Later that week, I was hit with another question. This time, a real doozy from David, a senior. When he was my student in 2011, David could barely understand how to make a peanut butter sandwich. Now he’s applying to Ivy League schools. I can’t look at him without imagining a bit of Skippy on his face.

“Mrs. Mac, can I ask you a question for my world view class?”


“What is the purpose of God?”

The question about how the kitten broke its tail was a lot easier. “I’ve never been asked that.” If God were to have a purpose means God is a creation, not a Creator. It fell in the category of questions such as: can God could create a mountain so big He can’t move it?

I tried rattling off a quick answer before the lunch bell rang.“You stumped me, David. But I do believe in God because to believe in God is to believe in the power of the imagination…that anything is possible…including a ten year old boy not knowing a lick of English now applying at Ivy League Schools.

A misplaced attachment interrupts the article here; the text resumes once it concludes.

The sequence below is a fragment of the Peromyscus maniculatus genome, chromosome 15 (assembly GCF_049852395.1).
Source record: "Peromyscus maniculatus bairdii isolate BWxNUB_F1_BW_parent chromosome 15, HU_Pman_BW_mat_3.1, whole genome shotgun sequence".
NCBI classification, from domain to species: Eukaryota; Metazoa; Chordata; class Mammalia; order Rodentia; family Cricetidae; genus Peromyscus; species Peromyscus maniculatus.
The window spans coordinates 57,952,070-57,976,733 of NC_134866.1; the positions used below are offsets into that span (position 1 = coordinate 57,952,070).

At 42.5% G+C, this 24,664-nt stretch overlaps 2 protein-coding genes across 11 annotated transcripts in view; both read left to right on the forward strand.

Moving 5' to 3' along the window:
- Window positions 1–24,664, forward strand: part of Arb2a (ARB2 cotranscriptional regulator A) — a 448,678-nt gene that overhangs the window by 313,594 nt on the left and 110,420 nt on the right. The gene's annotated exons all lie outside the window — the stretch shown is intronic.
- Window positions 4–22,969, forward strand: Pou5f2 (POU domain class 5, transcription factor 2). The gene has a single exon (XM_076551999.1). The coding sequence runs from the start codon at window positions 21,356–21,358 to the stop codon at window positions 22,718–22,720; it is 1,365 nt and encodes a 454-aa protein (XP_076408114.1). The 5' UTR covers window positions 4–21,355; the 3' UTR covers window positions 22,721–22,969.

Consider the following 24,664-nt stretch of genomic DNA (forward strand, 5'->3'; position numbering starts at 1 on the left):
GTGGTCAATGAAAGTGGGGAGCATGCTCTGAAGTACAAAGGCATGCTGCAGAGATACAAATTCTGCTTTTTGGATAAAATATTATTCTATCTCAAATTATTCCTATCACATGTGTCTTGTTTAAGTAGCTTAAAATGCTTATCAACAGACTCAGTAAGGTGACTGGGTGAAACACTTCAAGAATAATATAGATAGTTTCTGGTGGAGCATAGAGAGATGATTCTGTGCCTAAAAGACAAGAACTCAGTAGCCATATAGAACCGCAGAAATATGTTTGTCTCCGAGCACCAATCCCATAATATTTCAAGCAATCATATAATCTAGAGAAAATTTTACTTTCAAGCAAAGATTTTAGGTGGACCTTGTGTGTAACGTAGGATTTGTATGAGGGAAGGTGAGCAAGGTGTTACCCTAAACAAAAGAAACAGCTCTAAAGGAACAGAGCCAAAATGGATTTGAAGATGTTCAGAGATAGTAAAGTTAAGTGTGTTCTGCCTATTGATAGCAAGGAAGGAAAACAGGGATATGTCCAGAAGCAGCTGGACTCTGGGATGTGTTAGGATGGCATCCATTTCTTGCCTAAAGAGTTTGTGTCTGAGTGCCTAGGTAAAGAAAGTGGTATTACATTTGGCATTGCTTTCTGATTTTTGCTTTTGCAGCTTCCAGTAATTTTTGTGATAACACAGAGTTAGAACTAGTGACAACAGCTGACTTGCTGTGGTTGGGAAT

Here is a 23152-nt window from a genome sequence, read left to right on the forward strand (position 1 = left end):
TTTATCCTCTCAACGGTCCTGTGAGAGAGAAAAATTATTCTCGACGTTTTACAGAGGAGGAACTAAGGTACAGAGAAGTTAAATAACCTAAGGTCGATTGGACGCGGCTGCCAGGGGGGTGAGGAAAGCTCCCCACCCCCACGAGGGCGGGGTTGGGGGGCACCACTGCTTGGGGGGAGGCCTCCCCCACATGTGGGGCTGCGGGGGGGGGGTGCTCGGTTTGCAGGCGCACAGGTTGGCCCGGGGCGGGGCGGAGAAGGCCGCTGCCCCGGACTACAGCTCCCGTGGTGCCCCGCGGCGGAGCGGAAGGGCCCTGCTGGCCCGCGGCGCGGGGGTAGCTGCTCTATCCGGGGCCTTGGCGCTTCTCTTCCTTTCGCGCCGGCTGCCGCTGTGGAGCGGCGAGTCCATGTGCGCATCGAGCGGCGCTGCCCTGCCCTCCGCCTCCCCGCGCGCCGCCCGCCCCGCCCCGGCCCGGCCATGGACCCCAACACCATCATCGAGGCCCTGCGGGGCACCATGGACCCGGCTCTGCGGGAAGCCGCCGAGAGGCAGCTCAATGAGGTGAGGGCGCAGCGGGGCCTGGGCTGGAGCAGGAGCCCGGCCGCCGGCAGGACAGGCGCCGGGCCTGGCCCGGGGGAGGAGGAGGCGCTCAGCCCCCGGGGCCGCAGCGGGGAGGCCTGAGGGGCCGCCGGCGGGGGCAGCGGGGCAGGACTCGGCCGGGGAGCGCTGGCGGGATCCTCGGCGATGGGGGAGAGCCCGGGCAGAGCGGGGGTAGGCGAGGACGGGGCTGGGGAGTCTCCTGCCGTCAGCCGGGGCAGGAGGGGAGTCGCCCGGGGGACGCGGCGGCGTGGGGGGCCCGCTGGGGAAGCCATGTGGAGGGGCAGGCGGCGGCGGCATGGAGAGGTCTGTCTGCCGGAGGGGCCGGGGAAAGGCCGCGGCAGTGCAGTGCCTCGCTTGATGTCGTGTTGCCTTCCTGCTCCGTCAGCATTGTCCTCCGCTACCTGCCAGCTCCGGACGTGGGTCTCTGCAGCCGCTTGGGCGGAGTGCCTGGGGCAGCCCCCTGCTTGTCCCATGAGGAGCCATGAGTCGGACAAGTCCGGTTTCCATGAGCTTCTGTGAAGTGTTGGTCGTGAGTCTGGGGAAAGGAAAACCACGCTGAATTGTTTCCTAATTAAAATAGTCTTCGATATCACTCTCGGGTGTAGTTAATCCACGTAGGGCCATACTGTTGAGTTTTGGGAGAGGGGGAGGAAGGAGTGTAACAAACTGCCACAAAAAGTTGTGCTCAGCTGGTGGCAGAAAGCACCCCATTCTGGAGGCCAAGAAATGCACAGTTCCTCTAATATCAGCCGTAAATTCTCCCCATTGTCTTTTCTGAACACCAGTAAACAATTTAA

“Thanks, Mrs. Mac.”

I went home feeling good. All of my students’ questions were answered yet I had a few of my own. Who decided the order of the alphabet? Can you cry underwater? Do penguins have knees? Why is the cereal called Grape Nuts if it contains neither grapes or nuts? Where does love go when it leaves a relationship? Does it turn into hate or is it recycled like glass bottles? The same with the fat that you lose: does someone else find it? And did Jesus ever learn how to swim and if so, why? Finally, the hardest question of all:

Where to find Jell-o in Kunming, China for Thanksgiving?